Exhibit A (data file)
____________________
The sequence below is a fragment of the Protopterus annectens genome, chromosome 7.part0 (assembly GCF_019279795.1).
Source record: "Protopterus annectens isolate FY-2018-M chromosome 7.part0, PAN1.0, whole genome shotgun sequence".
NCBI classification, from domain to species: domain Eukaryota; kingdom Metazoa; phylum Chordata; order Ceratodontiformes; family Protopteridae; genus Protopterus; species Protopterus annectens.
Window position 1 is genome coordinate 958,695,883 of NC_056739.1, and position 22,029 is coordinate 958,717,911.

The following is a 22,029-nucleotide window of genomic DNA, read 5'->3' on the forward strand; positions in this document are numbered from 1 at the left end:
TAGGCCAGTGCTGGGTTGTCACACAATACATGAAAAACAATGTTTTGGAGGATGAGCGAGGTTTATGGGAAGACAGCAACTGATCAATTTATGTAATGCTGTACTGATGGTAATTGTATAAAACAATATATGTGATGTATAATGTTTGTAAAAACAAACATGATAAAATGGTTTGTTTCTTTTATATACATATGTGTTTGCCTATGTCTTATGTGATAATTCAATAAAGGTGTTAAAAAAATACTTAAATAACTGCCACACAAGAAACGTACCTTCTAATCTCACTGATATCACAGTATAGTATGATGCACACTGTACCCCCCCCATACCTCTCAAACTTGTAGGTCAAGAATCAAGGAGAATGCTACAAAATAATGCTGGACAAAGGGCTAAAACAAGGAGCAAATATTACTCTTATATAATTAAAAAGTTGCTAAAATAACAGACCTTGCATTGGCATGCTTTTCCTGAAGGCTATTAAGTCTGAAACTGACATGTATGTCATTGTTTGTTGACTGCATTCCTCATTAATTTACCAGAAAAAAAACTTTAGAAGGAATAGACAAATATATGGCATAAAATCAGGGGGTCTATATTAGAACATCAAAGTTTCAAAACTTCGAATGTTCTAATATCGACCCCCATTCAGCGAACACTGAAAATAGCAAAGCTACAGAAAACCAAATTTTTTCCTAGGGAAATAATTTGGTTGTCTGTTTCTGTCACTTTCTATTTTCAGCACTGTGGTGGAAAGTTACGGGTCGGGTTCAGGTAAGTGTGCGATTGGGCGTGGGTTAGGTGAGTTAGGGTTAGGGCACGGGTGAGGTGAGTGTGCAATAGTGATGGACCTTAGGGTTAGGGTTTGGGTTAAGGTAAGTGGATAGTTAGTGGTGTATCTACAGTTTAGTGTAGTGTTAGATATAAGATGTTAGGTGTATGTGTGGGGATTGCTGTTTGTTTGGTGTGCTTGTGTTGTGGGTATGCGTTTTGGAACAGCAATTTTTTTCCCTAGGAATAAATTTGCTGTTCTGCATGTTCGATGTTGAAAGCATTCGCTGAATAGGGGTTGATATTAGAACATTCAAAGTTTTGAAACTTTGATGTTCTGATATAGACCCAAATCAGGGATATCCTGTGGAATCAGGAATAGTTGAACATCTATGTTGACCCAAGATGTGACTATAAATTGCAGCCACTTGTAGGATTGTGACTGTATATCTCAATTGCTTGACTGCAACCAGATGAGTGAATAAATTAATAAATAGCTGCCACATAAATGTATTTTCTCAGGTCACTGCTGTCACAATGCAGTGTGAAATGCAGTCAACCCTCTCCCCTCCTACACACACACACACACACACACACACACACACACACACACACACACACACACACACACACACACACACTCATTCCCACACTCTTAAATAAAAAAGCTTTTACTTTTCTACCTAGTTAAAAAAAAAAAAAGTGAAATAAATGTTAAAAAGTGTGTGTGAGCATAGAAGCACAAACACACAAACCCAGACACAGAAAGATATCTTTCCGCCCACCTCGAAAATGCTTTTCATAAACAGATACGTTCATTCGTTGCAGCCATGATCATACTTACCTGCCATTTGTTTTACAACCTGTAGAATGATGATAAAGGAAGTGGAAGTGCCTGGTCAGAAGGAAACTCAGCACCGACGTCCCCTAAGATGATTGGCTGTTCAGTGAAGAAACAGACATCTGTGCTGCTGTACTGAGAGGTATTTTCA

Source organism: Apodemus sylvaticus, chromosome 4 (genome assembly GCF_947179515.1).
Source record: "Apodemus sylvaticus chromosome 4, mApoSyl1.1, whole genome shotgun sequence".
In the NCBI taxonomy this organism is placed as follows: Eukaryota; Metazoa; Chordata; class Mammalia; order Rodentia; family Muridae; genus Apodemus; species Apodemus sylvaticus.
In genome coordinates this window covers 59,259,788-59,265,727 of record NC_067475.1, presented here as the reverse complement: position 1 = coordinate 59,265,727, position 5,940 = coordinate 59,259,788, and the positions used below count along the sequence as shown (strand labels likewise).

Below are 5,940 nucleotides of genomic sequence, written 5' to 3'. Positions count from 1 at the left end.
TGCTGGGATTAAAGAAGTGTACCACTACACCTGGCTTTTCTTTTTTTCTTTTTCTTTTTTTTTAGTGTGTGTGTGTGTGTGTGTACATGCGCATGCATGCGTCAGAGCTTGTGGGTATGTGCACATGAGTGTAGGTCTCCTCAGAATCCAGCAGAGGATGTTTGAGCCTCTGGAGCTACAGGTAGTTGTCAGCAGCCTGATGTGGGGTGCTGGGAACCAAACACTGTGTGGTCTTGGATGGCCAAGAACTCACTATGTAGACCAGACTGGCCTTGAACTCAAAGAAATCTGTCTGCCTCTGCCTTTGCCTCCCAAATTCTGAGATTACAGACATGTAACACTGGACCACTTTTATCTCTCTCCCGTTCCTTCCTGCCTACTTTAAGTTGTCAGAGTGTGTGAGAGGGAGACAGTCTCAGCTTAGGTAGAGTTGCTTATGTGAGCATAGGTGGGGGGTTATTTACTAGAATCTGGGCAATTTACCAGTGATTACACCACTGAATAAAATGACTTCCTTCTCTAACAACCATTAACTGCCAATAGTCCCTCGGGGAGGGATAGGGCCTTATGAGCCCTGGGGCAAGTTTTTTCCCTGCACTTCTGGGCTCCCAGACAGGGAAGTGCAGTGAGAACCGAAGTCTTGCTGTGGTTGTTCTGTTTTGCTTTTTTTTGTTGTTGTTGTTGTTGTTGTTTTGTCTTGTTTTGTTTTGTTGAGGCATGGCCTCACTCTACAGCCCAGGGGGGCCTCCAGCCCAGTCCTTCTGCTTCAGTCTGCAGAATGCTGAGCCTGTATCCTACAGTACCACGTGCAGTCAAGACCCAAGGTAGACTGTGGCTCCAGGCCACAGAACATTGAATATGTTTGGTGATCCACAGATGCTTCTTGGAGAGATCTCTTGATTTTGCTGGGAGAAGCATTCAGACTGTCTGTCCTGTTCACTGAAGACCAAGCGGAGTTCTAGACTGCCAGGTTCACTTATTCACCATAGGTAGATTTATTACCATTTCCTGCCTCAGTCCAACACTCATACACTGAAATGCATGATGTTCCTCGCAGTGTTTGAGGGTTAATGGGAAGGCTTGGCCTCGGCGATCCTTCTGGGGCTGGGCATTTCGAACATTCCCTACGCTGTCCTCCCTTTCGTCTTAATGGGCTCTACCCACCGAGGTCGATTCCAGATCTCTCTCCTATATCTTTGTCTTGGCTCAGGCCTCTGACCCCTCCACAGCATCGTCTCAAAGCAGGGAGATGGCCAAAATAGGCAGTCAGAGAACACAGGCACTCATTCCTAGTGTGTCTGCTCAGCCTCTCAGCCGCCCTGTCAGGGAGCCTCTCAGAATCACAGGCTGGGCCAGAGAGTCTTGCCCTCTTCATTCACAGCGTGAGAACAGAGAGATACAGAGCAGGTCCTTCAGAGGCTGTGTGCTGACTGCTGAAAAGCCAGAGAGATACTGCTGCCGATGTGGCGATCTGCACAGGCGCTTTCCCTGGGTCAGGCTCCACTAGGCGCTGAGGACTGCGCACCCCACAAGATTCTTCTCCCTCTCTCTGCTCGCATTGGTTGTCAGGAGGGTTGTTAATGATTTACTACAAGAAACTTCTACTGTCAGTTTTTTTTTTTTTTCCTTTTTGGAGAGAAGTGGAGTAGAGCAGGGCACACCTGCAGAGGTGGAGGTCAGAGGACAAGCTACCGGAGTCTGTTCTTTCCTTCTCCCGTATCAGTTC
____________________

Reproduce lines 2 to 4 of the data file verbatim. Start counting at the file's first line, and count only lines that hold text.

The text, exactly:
Source record: "Protopterus annectens isolate FY-2018-M chromosome 7.part0, PAN1.0, whole genome shotgun sequence".
NCBI classification, from domain to species: domain Eukaryota; kingdom Metazoa; phylum Chordata; order Ceratodontiformes; family Protopteridae; genus Protopterus; species Protopterus annectens.
Window position 1 is genome coordinate 958,695,883 of NC_056739.1, and position 22,029 is coordinate 958,717,911.